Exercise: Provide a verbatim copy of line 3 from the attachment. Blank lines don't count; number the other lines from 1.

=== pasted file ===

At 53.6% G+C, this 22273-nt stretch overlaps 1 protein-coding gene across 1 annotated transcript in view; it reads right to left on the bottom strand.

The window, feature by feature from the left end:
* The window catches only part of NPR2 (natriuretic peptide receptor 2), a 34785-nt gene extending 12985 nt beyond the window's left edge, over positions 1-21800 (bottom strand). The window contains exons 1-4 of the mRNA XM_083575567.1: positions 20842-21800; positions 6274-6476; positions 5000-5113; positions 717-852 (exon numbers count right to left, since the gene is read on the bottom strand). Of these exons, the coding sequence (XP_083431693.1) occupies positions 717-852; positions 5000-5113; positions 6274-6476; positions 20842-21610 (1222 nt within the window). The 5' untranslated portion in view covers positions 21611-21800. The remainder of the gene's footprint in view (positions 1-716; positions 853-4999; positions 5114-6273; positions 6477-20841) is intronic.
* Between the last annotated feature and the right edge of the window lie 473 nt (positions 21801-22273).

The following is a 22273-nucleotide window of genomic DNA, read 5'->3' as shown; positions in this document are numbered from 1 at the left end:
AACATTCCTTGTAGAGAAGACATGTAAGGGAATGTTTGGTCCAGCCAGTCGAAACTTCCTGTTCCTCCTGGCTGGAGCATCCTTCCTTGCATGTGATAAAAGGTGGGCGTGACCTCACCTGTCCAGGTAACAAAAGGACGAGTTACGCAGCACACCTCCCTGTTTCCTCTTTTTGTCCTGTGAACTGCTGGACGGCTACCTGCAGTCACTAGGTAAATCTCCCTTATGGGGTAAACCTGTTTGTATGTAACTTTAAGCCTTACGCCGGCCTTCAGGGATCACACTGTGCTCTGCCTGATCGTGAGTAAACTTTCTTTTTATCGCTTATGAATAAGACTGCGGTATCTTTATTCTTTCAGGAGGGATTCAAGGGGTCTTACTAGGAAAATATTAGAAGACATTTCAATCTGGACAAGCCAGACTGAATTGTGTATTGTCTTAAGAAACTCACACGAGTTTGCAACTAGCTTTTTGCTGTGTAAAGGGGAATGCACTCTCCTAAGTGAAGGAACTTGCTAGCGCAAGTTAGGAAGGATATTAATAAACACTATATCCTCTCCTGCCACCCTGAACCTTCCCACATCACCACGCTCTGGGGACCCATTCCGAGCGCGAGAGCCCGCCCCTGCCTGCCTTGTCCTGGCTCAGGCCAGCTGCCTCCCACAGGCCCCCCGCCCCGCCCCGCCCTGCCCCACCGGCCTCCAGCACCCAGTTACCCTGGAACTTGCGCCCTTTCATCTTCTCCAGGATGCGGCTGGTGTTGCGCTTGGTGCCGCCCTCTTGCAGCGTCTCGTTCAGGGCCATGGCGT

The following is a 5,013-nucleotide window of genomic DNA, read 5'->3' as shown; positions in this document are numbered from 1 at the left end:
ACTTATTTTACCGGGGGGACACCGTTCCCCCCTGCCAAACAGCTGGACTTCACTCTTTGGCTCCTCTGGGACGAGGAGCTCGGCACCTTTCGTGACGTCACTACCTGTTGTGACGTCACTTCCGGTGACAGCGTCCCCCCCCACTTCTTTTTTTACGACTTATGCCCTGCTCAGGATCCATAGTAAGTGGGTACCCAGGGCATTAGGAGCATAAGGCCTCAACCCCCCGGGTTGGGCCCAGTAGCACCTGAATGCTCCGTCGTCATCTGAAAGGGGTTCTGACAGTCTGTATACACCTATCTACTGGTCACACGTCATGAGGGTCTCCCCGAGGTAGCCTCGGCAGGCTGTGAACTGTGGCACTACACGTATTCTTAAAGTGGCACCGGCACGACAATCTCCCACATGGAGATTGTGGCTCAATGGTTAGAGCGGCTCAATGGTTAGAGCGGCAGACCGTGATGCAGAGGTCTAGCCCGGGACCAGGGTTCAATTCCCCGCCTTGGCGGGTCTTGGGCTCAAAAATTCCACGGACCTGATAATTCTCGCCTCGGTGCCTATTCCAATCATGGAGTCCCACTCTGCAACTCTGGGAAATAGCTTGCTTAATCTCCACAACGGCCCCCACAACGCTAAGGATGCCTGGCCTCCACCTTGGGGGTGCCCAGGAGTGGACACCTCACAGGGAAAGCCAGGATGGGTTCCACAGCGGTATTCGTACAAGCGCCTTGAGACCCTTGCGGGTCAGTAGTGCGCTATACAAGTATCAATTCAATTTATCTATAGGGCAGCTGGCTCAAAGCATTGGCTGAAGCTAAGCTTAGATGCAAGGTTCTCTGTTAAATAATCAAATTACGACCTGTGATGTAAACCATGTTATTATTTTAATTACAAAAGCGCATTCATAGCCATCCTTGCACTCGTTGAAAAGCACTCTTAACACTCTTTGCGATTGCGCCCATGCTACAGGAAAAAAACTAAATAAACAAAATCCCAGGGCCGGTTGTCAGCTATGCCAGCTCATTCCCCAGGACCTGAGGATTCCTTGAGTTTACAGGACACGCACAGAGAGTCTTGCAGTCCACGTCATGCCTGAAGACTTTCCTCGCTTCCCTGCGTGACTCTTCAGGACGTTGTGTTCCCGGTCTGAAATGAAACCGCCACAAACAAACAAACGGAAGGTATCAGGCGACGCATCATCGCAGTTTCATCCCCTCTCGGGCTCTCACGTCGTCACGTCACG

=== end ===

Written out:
* The window catches only part of NPR2 (natriuretic peptide receptor 2), a 34785-nt gene extending 12985 nt beyond the window's left edge, over positions 1-21800 (bottom strand). The window contains exons 1-4 of the mRNA XM_083575567.1: positions 20842-21800; positions 6274-6476; positions 5000-5113; positions 717-852 (exon numbers count right to left, since the gene is read on the bottom strand). Of these exons, the coding sequence (XP_083431693.1) occupies positions 717-852; positions 5000-5113; positions 6274-6476; positions 20842-21610 (1222 nt within the window). The 5' untranslated portion in view covers positions 21611-21800. The remainder of the gene's footprint in view (positions 1-716; positions 853-4999; positions 5114-6273; positions 6477-20841) is intronic.